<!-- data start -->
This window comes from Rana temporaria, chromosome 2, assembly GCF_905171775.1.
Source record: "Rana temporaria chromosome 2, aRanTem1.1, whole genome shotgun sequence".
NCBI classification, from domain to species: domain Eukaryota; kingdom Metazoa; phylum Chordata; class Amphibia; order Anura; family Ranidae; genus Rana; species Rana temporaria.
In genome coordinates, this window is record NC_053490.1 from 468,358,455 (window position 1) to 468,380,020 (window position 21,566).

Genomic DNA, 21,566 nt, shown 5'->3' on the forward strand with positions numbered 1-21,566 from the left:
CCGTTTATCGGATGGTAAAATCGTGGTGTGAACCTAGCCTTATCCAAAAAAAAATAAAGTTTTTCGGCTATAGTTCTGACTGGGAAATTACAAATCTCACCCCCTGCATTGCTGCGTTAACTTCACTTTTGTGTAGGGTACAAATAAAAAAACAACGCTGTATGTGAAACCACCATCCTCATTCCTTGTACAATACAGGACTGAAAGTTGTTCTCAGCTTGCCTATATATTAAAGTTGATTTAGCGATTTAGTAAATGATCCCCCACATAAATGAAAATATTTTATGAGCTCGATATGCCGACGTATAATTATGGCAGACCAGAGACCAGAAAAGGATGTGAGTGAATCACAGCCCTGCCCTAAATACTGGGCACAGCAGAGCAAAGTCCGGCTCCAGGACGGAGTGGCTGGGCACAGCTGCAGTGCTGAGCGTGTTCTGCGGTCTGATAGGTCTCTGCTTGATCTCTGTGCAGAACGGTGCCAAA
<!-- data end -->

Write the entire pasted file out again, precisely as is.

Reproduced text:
This window comes from Rana temporaria, chromosome 2, assembly GCF_905171775.1.
Source record: "Rana temporaria chromosome 2, aRanTem1.1, whole genome shotgun sequence".
NCBI classification, from domain to species: domain Eukaryota; kingdom Metazoa; phylum Chordata; class Amphibia; order Anura; family Ranidae; genus Rana; species Rana temporaria.
In genome coordinates, this window is record NC_053490.1 from 468,358,455 (window position 1) to 468,380,020 (window position 21,566).

Genomic DNA, 21,566 nt, shown 5'->3' on the forward strand with positions numbered 1-21,566 from the left:
CCGTTTATCGGATGGTAAAATCGTGGTGTGAACCTAGCCTTATCCAAAAAAAAATAAAGTTTTTCGGCTATAGTTCTGACTGGGAAATTACAAATCTCACCCCCTGCATTGCTGCGTTAACTTCACTTTTGTGTAGGGTACAAATAAAAAAACAACGCTGTATGTGAAACCACCATCCTCATTCCTTGTACAATACAGGACTGAAAGTTGTTCTCAGCTTGCCTATATATTAAAGTTGATTTAGCGATTTAGTAAATGATCCCCCACATAAATGAAAATATTTTATGAGCTCGATATGCCGACGTATAATTATGGCAGACCAGAGACCAGAAAAGGATGTGAGTGAATCACAGCCCTGCCCTAAATACTGGGCACAGCAGAGCAAAGTCCGGCTCCAGGACGGAGTGGCTGGGCACAGCTGCAGTGCTGAGCGTGTTCTGCGGTCTGATAGGTCTCTGCTTGATCTCTGTGCAGAACGGTGCCAAA